director: Etan Cohen
writers: Jay Martel, Ian Roberts and Etan Cohen
starring: Will Ferrell, Kevin Hart, Alison Brie and Craig T. Nelson
released: March 26, 2015 (Australia), March 27, 2015 (U.S.), May 7, 2015 (Germany)
Kevin Hart became very famous, very fast without many people realizing it and it's not that he's not talented. It's just that other recent movie careers didn't have such a spontaneous growth as his recently had. Though with this sudden growth, the question still remains. Can Hart be a star on a global level or will he be forgotten as Martin Lawrence before him? The answer to this is possibly, as his introductory lead film to the world while mildly funny, wasn't memorable enough to make people understand why America has had for a couple of years now Kevin Hart fever.
James King (Will Ferrell) is a snob nosed stock broker that has everything going for him. Having immaculate knowledge of the business world and soon to be marrying his boss's very attractive daughter at that. Darnell (Kevin Hart) is a stand up entrepreneur who's trying make it out of the hood with his family, but is too short of funds to go ahead with it.
Their two opposite paths will come into trajectory when King manages to be set up for a white collar crime and within a month's time is to be sent to prison. Putting a substantial fright into him, until he mistaken's Darnell for a former felon because he's black. Inherently this mistake will them both unto brighter paths. King getting prepared for the worst possible experiences he might face during his prison sentence and Darnell finally getting the chance to move out of the hood for good.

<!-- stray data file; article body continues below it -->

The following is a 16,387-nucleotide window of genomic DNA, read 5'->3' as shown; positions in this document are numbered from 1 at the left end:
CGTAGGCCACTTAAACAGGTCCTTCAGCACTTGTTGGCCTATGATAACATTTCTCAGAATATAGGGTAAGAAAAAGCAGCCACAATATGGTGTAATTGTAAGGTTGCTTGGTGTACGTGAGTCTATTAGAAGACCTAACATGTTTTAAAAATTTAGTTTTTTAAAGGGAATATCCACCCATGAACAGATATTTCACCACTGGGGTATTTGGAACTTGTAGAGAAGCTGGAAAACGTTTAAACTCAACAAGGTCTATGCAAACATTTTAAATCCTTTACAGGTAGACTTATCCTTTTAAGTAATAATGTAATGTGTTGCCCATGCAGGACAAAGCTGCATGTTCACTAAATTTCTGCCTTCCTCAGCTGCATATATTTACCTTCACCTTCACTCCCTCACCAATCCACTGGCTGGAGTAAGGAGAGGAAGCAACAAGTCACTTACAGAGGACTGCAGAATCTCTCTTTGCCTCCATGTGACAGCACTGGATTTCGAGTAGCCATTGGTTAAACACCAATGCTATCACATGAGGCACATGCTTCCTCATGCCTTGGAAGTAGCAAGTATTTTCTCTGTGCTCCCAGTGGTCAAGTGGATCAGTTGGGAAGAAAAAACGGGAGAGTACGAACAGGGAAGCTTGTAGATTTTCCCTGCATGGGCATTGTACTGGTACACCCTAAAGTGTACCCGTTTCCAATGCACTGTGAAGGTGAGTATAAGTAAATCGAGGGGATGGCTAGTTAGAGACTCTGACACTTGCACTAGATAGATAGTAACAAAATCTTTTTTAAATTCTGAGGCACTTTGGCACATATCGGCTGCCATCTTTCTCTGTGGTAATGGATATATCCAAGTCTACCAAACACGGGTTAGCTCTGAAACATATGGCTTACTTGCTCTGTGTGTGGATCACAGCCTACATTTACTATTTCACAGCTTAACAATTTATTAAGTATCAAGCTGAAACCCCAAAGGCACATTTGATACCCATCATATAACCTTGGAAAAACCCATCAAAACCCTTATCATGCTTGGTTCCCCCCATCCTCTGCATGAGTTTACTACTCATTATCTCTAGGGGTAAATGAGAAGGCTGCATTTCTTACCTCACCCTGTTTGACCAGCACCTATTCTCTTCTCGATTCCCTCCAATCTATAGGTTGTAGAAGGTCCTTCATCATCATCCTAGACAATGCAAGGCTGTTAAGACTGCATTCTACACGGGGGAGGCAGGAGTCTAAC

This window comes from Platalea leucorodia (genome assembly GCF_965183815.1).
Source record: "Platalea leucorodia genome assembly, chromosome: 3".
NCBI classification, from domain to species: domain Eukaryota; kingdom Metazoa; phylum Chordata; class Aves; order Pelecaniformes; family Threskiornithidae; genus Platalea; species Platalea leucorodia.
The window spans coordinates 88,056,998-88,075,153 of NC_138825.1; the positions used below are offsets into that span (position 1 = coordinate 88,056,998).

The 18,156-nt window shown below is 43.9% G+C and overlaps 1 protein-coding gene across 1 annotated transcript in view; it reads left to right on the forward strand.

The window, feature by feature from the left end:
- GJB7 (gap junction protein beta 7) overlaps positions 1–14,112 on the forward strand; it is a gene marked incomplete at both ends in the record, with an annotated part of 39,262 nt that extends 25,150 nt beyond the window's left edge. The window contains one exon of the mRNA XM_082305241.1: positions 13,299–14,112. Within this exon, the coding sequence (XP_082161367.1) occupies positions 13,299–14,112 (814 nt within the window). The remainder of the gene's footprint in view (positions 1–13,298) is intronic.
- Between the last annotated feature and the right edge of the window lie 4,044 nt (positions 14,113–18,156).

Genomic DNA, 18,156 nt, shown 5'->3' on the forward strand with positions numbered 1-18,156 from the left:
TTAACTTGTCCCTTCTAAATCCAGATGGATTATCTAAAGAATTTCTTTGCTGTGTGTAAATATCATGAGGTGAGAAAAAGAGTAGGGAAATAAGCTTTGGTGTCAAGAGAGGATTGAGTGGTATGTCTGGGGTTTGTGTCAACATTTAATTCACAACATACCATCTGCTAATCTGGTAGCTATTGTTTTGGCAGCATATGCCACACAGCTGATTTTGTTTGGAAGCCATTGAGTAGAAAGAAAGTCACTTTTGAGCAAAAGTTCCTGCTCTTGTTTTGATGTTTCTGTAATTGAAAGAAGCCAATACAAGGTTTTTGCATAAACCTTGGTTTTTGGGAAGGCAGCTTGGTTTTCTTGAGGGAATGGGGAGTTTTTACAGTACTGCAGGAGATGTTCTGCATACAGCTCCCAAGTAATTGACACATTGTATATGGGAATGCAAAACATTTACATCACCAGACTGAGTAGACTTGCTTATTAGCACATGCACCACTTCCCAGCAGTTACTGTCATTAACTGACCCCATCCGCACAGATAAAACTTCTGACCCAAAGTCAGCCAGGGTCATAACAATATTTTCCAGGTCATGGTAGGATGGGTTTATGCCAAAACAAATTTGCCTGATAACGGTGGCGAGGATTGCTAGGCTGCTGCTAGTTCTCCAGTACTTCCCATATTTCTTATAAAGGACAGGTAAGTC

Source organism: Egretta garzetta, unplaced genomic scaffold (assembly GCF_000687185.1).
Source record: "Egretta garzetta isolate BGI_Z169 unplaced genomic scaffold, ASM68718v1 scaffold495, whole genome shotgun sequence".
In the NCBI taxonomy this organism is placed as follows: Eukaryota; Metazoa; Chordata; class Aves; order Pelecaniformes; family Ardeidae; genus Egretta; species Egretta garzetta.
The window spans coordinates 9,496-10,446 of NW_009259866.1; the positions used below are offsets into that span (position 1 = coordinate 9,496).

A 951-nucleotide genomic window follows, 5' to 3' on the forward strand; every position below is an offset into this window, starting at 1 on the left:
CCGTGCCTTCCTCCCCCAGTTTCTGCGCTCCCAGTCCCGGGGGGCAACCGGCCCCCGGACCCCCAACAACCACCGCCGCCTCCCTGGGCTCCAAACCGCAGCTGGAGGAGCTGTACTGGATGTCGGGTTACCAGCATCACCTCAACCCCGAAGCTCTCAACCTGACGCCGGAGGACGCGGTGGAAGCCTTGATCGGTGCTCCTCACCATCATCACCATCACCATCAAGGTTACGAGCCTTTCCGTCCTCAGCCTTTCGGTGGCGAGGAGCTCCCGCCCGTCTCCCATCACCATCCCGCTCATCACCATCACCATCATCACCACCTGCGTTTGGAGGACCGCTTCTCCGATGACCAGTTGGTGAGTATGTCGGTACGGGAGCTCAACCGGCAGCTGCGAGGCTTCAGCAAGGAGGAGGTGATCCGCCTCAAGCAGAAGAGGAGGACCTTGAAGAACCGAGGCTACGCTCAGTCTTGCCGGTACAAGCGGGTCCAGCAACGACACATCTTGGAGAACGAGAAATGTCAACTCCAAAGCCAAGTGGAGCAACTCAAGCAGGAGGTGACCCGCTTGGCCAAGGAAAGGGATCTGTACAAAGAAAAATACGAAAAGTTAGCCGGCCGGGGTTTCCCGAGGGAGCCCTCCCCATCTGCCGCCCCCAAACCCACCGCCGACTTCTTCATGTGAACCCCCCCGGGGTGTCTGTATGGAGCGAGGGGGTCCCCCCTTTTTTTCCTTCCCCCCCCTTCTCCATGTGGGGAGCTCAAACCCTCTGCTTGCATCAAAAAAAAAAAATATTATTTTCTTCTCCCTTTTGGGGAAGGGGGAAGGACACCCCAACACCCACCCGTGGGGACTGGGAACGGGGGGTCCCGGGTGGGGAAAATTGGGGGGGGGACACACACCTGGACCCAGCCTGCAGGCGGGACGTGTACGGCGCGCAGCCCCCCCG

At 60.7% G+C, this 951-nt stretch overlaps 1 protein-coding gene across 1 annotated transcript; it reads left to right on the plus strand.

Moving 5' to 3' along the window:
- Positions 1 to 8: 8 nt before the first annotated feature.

Will Ferrell and Kevin Hart almost always know how to bring to their films great comedic timing, range and depth. Being both incredibly adept actors and proven fan favorites. It just would have been very nice if their comedic material also went hand and hand with their acting. Because where Ferrell excels in the crazy and Hart equally as well. They have to deal with a muddled mix of lackluster small time "meaningful" comedy and sporadic chaotic moments of perverse and violent fun. That don't always work well together as much as they would have hoped for.
For starters it takes a while for us to get into the specific groove the film wants to be in. From Darnell's down to earth attitude and earnest way of living, to King's showboating and affluent way of life. It also doesn't help that the craziness of the film has too many sudden outbursts that could have began sooner, in order for them not to feel so out of place. Especially towards the end and its bizarre climax. Containing a joke that could have worked in an "Anchorman" film, but not in this film under any circumstance.
I could also mention how silly the plot of the film is with King's financial set up, but thats the least of the film's problems. Most of all I think that the film needed a little bit more from its supporting cast sooner, especially because the good jokes start from the middle of the film and on went more players are involved.
Additionally once we accept Darnell's routine and King's really out of the box way of thinking. We enjoy even more the racial and social economical jokes that they play off each other. It just happens that far too many times the film boggles down a scene with just the two of them and makes it feel very dry as if they were out of material. Instead once they both are confronted with awkward situations the film gets back on track.
More than anything else it would have helped if this film was directed by someone along the lines of Adam McKay (Talladega Nights) or the directing duo team of "22 Jump Street" and "Lego Movie". Their kind of vision and out of this world way of thinking on joke setup, emotional build up and absurd humor would have suited this film much more.
"Get Hard" needed nothing more than a few bigger moments that it was deeply lacking, a real climax to finish it off and a more substantial interconnected cast. Besides that, it is funny enough to get through, especially if you're a fan of one of the two lead actors. Otherwise, I wouldn't bother with giving it a chance.